What’s going to happen next? The banks will be fined, of course. So far, no individual bank employees have been indicted, in part because (to quote the NYT) “the banks long ago dismissed most of the employees suspected of wrongdoing.”
Everyone’s least favorite bank (just me?) has reached a settlement with the Department of Justice, as the Wall Street Journal reports. It is the biggest effing settlement the U.S. has ever made with a single corporation, and is equal to three years of the bank’s profits.
Jon Stewart recently interviewed Consumer Financial Protection Bureau director Richard Cordray on The Daily Show in part to talk about mortgage lending reform (I sent them this letter!), and in part to talk about how hard Cordray’s job is going to be. Godspeed, Richard. [Thanks to Katie for the link!]
JP Morgan just finalized a $13 billion settlement with the Justice Department over investigations into toxic mortgage investments that helped start the financial crisis. Some of that money will be going to help homeowners who took out mortgages with JP Morgan, Bear Stearns and Washington Mutual—the latter two banks being acquired by JP Morgan in 2008. Our pal Heidi Moore has an explainer about where all the money will be going, and why JP Morgan was able to settle without admitting any wrongdoing, over at The Guardian.
Our pal Maria Aspan reports that James Rohr, the executive chairman and former chief executive of PNC, decided to tell the anecdote above during a speech to risk-management executives about “improving banks’ reputations.” Many of the regulatory reforms were put into place after the financial crisis.
I know it’s Monday and it may be too early in the day for you to read 10,000 words about the Securities and Exchange Commission and it’s chair, Mary Jo White, but if you do find some time today, I’d highly recommend reading Nicholas Lemann’s profile of White in the New Yorker.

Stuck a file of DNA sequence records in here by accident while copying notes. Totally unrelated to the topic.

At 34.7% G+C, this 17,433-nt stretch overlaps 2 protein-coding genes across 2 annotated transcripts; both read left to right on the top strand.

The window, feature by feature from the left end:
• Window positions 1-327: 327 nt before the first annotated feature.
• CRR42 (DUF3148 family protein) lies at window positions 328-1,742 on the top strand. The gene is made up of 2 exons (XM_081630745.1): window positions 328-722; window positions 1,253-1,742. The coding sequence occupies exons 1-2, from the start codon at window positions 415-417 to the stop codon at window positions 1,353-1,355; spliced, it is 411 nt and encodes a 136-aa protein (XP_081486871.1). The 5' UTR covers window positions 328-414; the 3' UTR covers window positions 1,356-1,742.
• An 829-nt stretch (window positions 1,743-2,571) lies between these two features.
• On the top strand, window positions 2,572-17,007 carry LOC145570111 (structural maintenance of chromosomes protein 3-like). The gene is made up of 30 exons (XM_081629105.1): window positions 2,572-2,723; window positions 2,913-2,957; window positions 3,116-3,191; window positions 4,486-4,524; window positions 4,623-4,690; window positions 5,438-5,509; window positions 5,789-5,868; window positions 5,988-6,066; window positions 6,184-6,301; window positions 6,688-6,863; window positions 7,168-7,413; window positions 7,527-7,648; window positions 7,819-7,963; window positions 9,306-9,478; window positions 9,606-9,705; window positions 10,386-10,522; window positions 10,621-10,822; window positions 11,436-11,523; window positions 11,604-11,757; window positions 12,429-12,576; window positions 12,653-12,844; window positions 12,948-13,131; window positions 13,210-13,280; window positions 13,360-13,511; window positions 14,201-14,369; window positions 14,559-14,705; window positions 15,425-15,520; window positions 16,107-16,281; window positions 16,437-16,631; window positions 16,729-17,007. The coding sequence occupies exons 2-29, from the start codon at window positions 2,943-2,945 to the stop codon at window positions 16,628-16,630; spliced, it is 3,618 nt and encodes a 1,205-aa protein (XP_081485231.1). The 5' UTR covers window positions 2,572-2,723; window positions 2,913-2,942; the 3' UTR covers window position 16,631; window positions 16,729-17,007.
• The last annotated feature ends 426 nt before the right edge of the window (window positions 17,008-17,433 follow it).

The U.S. Justice Department is suing Bank of America and accusing it of defrauding investors by masking the risks associated with $850 million in mortgage-backed securities. Essentially, BofA packaged and sold loans to investors through third-party mortgage brokers without telling the investors that some of the loans were defaulting at high rates.
“The banks screwed up the title transfers. A lot. They sold bonds backed by houses they didn’t own. When it came time to foreclose on those homes, they realized that they didn’t actually own them, and so they committed felony after felony, forging the necessary documentation. They stole houses, by the neighborhood-load, and got away with it. The $1B settlement sounded like a big deal, back when the evidence was sealed. Now that Szymoniak’s gotten it into the public eye, it’s clear that $1B was a tiny slap on the wrist: the banks stole trillions of dollars’ worth of houses from you and people like you, paid less than one percent in fines, and got to keep the homes.“